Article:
Markets rallied Friday in expectation of a breakthrough for U.S.-China trade talks, although experts said the real economic impact of any deal unveiled Friday would be small.
“It feels like few people are holding out hope for a comprehensive deal,” said Mark Williams, chief Asia economist at Capital Economics.
Ahead of a meeting with Chinese Vice Premier Liu He on Friday, President Donald Trump tweeted, “Good things are happening at China Trade Talk Meeting. Warmer feelings than in recent past, more like the Old Days. I will be meeting with the Vice Premier today. All would like to see something significant happen!”
Markets, which had turned more optimistic after overnight reports that a deal could be coming, rose further in response, with the Dow Jones Industrial Average gaining as much as 450 points by midday.
“The prospects for a small deal between China and the U.S. are still pretty good because both presidents need to do something to help the world economy,” said Peter Petri, a professor of international finance at the Brandeis International Business School, but he added that the reality will probably be far less significant than the sweeping bargain the White House initially sought.
“I think the potential for a mini-deal is pretty clear and that would be somewhat calming, but it’s unlikely to lead to a deeper agreement,” said David Dollar, a senior fellow at the Brookings Institution.
While the parameters of this “mini-deal” won’t be known for certain until after the Trump-Liu meeting, experts said markets have a rough idea of what to expect.
The White House and China are expected to announce that Beijing will buy more agricultural products, particularly pork and soybeans, from the U.S.
“It seems like they’ve already begun to buy pork,” said Jacob Kirkegaard, a senior fellow at the Peterson Institute for International Economics, pointing out that a swine fever epidemic has decimated China’s domestic pork industry. “They want to contain domestic prices,” he said. “They’re not doing this just to please Trump. They’re doing this because it suits them.”
While there is little expectation that the Trump administration would roll back existing tariffs, a further delay of two looming deadlines would send a key signal to the markets about the trajectory for future trade relations: Oct. 15, when tariffs on $250 billion worth of Chinese imports is set to rise from 25 percent to 30 percent, and Dec. 15, when a 15 percent tariff is set to kick in on approximately $160 billion in imports, including a significant number of consumer goods such as clothes, toys, and electronics.
Experts say there is a good chance that these additional tariff threats will not come to fruition. “Come December, if this deal holds, I would expect this to be pushed back too, because that’s the one that has the most direct domestic political implications. You don’t want a bunch of consumer goods to go up in price potentially, significantly, in an election year,” Kirkegaard said.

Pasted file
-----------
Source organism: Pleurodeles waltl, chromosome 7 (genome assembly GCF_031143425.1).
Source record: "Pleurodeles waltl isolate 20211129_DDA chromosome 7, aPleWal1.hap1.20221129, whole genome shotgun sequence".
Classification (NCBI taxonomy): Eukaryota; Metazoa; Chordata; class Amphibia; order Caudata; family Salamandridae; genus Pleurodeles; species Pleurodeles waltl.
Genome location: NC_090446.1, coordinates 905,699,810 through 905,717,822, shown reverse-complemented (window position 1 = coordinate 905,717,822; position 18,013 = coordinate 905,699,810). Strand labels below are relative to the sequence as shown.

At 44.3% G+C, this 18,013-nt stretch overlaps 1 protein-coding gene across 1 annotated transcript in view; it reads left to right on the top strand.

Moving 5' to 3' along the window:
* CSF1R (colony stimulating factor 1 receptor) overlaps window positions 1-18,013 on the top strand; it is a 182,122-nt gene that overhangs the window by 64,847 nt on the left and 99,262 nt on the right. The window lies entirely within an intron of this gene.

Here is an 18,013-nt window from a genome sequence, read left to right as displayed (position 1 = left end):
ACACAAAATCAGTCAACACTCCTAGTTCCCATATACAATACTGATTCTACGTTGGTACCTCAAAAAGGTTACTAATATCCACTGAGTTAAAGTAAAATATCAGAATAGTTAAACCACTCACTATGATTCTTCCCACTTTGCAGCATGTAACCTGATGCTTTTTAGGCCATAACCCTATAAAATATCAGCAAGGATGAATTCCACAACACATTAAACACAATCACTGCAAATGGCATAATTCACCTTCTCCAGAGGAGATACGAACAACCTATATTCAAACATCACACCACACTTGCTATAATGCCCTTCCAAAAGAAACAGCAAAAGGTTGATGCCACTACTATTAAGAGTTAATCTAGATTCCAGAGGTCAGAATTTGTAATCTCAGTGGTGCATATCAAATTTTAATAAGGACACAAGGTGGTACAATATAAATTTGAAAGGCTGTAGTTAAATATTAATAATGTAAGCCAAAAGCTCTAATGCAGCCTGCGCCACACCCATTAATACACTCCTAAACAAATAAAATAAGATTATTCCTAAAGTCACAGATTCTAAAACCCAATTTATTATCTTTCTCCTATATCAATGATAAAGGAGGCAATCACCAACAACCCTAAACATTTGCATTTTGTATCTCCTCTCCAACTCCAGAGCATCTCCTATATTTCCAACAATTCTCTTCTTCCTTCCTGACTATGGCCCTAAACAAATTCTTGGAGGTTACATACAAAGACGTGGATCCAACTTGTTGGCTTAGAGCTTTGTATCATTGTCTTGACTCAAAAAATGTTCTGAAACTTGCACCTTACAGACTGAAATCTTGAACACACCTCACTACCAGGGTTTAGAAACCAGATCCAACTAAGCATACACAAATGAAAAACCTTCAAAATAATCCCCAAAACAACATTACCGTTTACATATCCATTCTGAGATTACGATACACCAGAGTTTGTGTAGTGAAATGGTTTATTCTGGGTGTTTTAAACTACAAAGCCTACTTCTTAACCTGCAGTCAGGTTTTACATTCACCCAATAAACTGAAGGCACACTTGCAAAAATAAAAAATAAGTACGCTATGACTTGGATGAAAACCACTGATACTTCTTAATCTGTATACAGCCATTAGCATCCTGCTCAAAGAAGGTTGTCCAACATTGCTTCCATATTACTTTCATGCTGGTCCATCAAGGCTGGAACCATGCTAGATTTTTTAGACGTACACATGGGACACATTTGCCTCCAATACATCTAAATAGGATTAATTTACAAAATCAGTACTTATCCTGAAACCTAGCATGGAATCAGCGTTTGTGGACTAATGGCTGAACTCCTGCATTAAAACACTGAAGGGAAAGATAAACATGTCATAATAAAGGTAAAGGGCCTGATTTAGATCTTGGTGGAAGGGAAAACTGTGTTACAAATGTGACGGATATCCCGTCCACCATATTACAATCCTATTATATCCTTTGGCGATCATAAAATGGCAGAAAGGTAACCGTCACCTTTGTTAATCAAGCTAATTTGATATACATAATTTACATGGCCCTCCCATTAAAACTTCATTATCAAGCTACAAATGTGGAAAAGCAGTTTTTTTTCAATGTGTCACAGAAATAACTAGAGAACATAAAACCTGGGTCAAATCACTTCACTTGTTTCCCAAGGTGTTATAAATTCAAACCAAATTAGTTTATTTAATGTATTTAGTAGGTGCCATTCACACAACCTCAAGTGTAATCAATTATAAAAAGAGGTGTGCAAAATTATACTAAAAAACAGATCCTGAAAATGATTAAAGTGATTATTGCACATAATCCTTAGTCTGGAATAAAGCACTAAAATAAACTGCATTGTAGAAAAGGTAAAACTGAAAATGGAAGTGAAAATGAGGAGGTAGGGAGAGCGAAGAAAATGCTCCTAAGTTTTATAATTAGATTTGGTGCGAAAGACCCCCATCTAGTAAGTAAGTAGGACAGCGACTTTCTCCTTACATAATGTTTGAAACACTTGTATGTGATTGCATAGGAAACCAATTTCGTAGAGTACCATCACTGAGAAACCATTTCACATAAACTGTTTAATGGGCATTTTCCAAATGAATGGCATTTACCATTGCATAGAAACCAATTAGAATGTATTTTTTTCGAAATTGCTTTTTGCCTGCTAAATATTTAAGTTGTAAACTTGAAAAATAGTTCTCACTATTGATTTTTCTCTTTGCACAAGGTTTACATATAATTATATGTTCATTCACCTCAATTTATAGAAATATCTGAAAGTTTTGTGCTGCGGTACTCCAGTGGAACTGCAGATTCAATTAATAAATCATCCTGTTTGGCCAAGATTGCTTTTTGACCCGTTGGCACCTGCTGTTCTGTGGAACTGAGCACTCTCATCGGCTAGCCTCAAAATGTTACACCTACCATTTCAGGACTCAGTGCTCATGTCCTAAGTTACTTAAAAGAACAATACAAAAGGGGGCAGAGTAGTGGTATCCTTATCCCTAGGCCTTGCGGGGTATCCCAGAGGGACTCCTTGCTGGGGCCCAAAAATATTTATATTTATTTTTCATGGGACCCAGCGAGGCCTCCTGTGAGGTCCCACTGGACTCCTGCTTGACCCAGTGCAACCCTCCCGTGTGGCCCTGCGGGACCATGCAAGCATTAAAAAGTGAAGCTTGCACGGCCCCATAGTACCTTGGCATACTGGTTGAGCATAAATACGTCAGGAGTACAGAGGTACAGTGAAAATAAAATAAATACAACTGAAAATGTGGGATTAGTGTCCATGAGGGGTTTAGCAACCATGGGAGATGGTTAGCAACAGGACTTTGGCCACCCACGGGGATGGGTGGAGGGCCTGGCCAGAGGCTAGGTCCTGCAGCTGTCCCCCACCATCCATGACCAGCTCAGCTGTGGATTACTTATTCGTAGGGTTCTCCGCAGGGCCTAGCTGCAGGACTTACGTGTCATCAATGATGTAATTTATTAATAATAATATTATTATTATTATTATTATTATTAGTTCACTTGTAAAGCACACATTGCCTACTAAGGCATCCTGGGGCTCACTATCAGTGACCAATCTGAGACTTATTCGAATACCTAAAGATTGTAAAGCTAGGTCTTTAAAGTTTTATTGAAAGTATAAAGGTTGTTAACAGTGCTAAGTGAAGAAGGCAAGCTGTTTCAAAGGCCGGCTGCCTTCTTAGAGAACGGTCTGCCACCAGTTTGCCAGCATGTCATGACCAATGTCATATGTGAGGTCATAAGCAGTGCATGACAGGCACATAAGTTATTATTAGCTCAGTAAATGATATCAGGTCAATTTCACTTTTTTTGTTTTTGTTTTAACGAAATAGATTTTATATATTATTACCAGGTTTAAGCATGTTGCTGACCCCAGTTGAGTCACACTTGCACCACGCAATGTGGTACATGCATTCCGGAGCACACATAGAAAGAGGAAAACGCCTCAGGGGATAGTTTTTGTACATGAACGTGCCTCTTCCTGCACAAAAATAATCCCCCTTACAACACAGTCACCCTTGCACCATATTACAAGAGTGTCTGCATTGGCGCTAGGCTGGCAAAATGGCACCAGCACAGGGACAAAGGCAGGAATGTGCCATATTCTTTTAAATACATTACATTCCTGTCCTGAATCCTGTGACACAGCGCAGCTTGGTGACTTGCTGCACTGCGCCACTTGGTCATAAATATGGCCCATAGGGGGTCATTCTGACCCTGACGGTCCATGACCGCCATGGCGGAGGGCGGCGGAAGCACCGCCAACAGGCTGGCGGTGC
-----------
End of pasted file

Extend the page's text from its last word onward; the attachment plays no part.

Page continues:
If those tariffs are implemented as planned, it would mean that nearly all of the $550 billion worth of Chinese imports into the U.S. would be subject to tariffs.
“The most important potential outcome is to delay those or eliminate them,” said Scott Wren, senior global equity strategist at the Wells Fargo Investment Institute. “If the outcome of negotiations is that those escalations are going ahead, I think that’s going to have a very negative effect on market sentiment.”
Thornier — and more fundamental — trade issues pertaining to intellectual property protections, market access and America’s push for China to change its legislation around these and other contentious issues would likely fall by the wayside, analysts said. “There aren’t going to be any of these other issues addressed, unless Trump caves,” Kirkegaard said. “It certainly doesn’t address any of the structural issues… he went to war for.”
In focusing on the small picture, the White House is fighting a battle of diminishing returns in the China trade war, experts warn.
Petri said even a positive outcome wouldn’t have the impact it might have generated earlier, since it wouldn’t be interpreted as a first step, but more as a temporary ceasefire that would leave the fundamental uncertainties — and potentially punishing tariffs — in place until the U.S. presidential election next year.
“Neither country will make significant commitments since neither trusts the other to deliver anything substantial or long-lived,” he predicted. “The effects of a deal will not be large or lasting.”
And even any easing of current or future sanctions would still fail to unwind the economic harm they already have inflicted, Wren said. “It’s a bit of a relief but it actually doesn’t undo that damage that already been done by these tariffs.”
“It’s a ceasefire. It’s not a peace treaty,” Kirkegaard said. “It’s what the Chinese wanted all along.”
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